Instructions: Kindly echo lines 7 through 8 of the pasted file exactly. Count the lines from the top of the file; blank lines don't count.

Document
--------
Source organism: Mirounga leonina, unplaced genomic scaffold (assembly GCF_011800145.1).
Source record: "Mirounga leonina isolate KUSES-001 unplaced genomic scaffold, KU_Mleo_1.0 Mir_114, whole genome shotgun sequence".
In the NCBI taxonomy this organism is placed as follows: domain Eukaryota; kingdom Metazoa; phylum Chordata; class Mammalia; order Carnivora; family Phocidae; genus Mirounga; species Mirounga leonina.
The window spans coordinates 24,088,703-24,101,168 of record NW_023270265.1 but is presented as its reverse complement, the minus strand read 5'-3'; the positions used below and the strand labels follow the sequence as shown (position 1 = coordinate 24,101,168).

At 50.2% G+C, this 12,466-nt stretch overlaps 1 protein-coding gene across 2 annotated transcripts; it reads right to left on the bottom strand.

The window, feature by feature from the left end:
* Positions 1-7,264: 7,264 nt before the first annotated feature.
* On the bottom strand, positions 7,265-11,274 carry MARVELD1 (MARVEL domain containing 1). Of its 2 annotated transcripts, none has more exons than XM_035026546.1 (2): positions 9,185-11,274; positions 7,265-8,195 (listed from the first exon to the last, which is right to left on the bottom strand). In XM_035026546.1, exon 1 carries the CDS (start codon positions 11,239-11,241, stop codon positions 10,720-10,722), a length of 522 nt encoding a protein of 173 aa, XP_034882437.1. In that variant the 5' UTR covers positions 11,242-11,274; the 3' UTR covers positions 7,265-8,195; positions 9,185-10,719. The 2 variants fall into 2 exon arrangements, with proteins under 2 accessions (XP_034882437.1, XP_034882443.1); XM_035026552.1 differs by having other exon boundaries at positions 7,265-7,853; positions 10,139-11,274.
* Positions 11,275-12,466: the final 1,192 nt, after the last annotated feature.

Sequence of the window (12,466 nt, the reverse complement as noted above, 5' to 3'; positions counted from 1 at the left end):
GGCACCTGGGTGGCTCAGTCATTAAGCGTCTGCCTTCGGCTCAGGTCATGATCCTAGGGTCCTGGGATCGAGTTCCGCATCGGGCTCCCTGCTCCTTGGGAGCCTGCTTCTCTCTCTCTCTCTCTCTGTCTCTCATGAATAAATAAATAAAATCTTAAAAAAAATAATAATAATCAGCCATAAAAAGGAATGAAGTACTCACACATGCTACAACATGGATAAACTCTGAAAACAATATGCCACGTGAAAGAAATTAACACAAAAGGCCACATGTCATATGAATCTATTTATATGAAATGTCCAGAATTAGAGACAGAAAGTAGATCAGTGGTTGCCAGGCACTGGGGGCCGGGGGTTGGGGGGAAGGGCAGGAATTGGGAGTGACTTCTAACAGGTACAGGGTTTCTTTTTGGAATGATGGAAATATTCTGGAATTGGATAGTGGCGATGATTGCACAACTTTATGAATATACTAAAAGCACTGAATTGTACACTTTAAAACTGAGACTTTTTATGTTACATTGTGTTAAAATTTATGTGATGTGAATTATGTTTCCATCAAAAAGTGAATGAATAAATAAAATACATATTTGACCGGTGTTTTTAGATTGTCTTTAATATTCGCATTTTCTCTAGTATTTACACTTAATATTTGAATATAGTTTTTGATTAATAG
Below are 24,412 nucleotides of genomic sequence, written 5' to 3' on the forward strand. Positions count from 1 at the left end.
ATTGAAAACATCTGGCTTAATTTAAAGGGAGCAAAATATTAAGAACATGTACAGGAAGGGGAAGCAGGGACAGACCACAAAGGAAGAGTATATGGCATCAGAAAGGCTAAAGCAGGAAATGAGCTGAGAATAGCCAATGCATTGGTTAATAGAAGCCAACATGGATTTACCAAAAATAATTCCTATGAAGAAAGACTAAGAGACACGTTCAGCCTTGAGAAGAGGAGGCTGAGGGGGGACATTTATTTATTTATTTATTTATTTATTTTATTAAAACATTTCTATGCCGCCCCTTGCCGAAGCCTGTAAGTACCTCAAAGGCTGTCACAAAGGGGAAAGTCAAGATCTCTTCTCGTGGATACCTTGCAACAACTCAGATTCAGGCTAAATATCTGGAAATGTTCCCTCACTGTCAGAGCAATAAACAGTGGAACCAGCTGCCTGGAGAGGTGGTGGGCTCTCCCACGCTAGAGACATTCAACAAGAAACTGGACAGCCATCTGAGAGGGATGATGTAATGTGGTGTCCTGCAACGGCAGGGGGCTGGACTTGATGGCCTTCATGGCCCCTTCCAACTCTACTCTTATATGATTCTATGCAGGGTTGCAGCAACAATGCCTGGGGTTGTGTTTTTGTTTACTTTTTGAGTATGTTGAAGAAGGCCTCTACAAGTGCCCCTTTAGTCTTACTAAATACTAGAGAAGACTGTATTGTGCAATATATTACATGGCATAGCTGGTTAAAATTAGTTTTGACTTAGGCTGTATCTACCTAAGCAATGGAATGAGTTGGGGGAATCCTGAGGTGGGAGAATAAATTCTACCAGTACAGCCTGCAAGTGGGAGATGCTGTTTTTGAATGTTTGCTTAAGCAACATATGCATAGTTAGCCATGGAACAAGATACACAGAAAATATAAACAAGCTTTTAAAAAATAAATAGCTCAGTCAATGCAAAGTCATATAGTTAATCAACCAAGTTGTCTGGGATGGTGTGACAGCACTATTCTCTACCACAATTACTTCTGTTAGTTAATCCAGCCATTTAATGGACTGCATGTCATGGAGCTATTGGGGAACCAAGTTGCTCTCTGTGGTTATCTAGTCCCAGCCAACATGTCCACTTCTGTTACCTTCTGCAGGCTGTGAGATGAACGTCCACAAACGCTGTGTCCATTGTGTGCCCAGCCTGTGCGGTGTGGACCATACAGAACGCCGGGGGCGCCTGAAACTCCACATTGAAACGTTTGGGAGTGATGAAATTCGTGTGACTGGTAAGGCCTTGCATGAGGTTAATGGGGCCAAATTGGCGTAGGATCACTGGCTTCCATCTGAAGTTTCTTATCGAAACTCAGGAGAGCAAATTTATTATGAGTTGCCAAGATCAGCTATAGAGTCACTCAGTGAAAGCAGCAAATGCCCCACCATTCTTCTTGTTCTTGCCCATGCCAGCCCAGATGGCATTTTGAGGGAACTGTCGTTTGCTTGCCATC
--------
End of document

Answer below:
* Positions 1-7,264: 7,264 nt before the first annotated feature.
* On the bottom strand, positions 7,265-11,274 carry MARVELD1 (MARVEL domain containing 1). Of its 2 annotated transcripts, none has more exons than XM_035026546.1 (2): positions 9,185-11,274; positions 7,265-8,195 (listed from the first exon to the last, which is right to left on the bottom strand). In XM_035026546.1, exon 1 carries the CDS (start codon positions 11,239-11,241, stop codon positions 10,720-10,722), a length of 522 nt encoding a protein of 173 aa, XP_034882437.1. In that variant the 5' UTR covers positions 11,242-11,274; the 3' UTR covers positions 7,265-8,195; positions 9,185-10,719. The 2 variants fall into 2 exon arrangements, with proteins under 2 accessions (XP_034882437.1, XP_034882443.1); XM_035026552.1 differs by having other exon boundaries at positions 7,265-7,853; positions 10,139-11,274.